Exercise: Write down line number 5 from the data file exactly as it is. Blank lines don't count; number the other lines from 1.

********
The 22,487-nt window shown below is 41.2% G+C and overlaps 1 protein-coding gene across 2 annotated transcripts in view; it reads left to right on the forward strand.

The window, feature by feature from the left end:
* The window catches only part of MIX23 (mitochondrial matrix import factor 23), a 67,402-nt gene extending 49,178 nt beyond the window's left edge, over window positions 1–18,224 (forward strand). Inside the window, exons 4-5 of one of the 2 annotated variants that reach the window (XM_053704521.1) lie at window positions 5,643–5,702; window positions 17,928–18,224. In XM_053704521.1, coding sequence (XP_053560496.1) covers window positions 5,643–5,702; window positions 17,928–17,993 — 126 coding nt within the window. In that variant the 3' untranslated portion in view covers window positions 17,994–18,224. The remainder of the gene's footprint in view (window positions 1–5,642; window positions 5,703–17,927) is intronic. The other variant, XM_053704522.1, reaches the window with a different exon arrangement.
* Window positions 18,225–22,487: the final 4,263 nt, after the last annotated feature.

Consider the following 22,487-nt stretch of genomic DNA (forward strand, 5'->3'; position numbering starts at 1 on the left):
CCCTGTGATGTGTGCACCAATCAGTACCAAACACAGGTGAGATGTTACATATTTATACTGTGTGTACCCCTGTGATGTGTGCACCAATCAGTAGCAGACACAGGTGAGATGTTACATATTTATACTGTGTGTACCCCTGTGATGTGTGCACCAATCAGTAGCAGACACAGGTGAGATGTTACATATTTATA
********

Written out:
Consider the following 22,487-nt stretch of genomic DNA (forward strand, 5'->3'; position numbering starts at 1 on the left):